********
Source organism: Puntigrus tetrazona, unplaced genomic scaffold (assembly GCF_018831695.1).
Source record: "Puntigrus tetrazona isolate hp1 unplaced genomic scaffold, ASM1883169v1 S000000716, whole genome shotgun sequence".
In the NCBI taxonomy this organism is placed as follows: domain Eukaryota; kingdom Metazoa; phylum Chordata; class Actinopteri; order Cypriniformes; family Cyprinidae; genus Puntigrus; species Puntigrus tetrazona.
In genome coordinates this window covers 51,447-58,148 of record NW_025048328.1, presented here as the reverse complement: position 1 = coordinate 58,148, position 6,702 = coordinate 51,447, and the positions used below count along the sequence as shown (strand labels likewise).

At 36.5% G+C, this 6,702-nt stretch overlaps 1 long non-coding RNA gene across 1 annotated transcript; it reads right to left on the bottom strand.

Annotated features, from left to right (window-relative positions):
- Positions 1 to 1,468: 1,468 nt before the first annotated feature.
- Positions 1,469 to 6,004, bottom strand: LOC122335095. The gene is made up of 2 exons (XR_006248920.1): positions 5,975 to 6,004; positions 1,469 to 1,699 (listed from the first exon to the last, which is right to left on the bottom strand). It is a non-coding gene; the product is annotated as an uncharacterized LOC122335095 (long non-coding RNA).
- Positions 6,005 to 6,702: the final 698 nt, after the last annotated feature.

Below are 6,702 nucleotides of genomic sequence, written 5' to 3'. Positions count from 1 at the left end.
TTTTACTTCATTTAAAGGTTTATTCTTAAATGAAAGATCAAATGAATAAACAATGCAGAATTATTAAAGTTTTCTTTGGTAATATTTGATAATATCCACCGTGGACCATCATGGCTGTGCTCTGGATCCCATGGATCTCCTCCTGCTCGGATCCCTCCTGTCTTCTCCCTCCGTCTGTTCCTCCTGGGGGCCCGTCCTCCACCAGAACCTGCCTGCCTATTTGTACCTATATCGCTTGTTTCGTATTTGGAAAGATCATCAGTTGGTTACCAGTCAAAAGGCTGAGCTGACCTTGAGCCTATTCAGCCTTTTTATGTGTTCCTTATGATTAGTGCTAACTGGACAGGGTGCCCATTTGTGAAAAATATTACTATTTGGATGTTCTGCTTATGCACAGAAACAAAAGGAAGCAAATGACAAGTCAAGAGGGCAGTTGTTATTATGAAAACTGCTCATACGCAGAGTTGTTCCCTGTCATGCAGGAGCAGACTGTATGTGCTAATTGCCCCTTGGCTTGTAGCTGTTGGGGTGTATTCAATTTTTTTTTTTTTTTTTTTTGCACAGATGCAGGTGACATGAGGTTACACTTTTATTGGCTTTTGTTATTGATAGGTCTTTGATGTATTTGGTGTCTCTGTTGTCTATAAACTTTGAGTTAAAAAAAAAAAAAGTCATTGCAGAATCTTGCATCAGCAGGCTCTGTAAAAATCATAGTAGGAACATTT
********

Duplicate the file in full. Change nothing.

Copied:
Source organism: Puntigrus tetrazona, unplaced genomic scaffold (assembly GCF_018831695.1).
Source record: "Puntigrus tetrazona isolate hp1 unplaced genomic scaffold, ASM1883169v1 S000000716, whole genome shotgun sequence".
In the NCBI taxonomy this organism is placed as follows: domain Eukaryota; kingdom Metazoa; phylum Chordata; class Actinopteri; order Cypriniformes; family Cyprinidae; genus Puntigrus; species Puntigrus tetrazona.
In genome coordinates this window covers 51,447-58,148 of record NW_025048328.1, presented here as the reverse complement: position 1 = coordinate 58,148, position 6,702 = coordinate 51,447, and the positions used below count along the sequence as shown (strand labels likewise).

At 36.5% G+C, this 6,702-nt stretch overlaps 1 long non-coding RNA gene across 1 annotated transcript; it reads right to left on the bottom strand.

Annotated features, from left to right (window-relative positions):
- Positions 1 to 1,468: 1,468 nt before the first annotated feature.
- Positions 1,469 to 6,004, bottom strand: LOC122335095. The gene is made up of 2 exons (XR_006248920.1): positions 5,975 to 6,004; positions 1,469 to 1,699 (listed from the first exon to the last, which is right to left on the bottom strand). It is a non-coding gene; the product is annotated as an uncharacterized LOC122335095 (long non-coding RNA).
- Positions 6,005 to 6,702: the final 698 nt, after the last annotated feature.

Below are 6,702 nucleotides of genomic sequence, written 5' to 3'. Positions count from 1 at the left end.
TTTTACTTCATTTAAAGGTTTATTCTTAAATGAAAGATCAAATGAATAAACAATGCAGAATTATTAAAGTTTTCTTTGGTAATATTTGATAATATCCACCGTGGACCATCATGGCTGTGCTCTGGATCCCATGGATCTCCTCCTGCTCGGATCCCTCCTGTCTTCTCCCTCCGTCTGTTCCTCCTGGGGGCCCGTCCTCCACCAGAACCTGCCTGCCTATTTGTACCTATATCGCTTGTTTCGTATTTGGAAAGATCATCAGTTGGTTACCAGTCAAAAGGCTGAGCTGACCTTGAGCCTATTCAGCCTTTTTATGTGTTCCTTATGATTAGTGCTAACTGGACAGGGTGCCCATTTGTGAAAAATATTACTATTTGGATGTTCTGCTTATGCACAGAAACAAAAGGAAGCAAATGACAAGTCAAGAGGGCAGTTGTTATTATGAAAACTGCTCATACGCAGAGTTGTTCCCTGTCATGCAGGAGCAGACTGTATGTGCTAATTGCCCCTTGGCTTGTAGCTGTTGGGGTGTATTCAATTTTTTTTTTTTTTTTTTTTGCACAGATGCAGGTGACATGAGGTTACACTTTTATTGGCTTTTGTTATTGATAGGTCTTTGATGTATTTGGTGTCTCTGTTGTCTATAAACTTTGAGTTAAAAAAAAAAAAAGTCATTGCAGAATCTTGCATCAGCAGGCTCTGTAAAAATCATAGTAGGAACATTT